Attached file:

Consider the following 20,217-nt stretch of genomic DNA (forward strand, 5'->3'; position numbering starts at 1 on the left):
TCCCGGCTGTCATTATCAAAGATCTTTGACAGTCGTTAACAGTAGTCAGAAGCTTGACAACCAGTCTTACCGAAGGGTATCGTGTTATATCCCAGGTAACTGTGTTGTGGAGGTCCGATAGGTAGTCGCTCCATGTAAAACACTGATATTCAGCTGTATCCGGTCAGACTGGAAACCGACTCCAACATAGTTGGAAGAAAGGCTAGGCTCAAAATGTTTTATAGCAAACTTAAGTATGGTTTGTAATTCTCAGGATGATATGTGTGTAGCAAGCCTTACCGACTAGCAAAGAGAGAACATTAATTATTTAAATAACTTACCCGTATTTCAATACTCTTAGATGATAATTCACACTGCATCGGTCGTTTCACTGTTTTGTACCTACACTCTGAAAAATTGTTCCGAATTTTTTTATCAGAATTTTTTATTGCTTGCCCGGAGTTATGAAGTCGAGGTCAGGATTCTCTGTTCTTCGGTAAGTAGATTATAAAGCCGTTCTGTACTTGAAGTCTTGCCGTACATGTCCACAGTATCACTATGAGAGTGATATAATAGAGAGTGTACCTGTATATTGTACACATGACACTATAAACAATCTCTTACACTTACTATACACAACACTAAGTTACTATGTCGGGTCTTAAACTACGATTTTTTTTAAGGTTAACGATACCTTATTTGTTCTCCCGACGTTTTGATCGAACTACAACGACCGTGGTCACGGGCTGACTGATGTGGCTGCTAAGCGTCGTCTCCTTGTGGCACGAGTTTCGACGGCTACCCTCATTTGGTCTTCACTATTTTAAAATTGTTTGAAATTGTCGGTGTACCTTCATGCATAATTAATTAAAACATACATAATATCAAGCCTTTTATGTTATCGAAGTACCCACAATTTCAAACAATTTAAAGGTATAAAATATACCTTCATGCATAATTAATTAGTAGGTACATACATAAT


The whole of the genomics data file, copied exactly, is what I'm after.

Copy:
Consider the following 20,217-nt stretch of genomic DNA (forward strand, 5'->3'; position numbering starts at 1 on the left):
TCCCGGCTGTCATTATCAAAGATCTTTGACAGTCGTTAACAGTAGTCAGAAGCTTGACAACCAGTCTTACCGAAGGGTATCGTGTTATATCCCAGGTAACTGTGTTGTGGAGGTCCGATAGGTAGTCGCTCCATGTAAAACACTGATATTCAGCTGTATCCGGTCAGACTGGAAACCGACTCCAACATAGTTGGAAGAAAGGCTAGGCTCAAAATGTTTTATAGCAAACTTAAGTATGGTTTGTAATTCTCAGGATGATATGTGTGTAGCAAGCCTTACCGACTAGCAAAGAGAGAACATTAATTATTTAAATAACTTACCCGTATTTCAATACTCTTAGATGATAATTCACACTGCATCGGTCGTTTCACTGTTTTGTACCTACACTCTGAAAAATTGTTCCGAATTTTTTTATCAGAATTTTTTATTGCTTGCCCGGAGTTATGAAGTCGAGGTCAGGATTCTCTGTTCTTCGGTAAGTAGATTATAAAGCCGTTCTGTACTTGAAGTCTTGCCGTACATGTCCACAGTATCACTATGAGAGTGATATAATAGAGAGTGTACCTGTATATTGTACACATGACACTATAAACAATCTCTTACACTTACTATACACAACACTAAGTTACTATGTCGGGTCTTAAACTACGATTTTTTTTAAGGTTAACGATACCTTATTTGTTCTCCCGACGTTTTGATCGAACTACAACGACCGTGGTCACGGGCTGACTGATGTGGCTGCTAAGCGTCGTCTCCTTGTGGCACGAGTTTCGACGGCTACCCTCATTTGGTCTTCACTATTTTAAAATTGTTTGAAATTGTCGGTGTACCTTCATGCATAATTAATTAAAACATACATAATATCAAGCCTTTTATGTTATCGAAGTACCCACAATTTCAAACAATTTAAAGGTATAAAATATACCTTCATGCATAATTAATTAGTAGGTACATACATAAT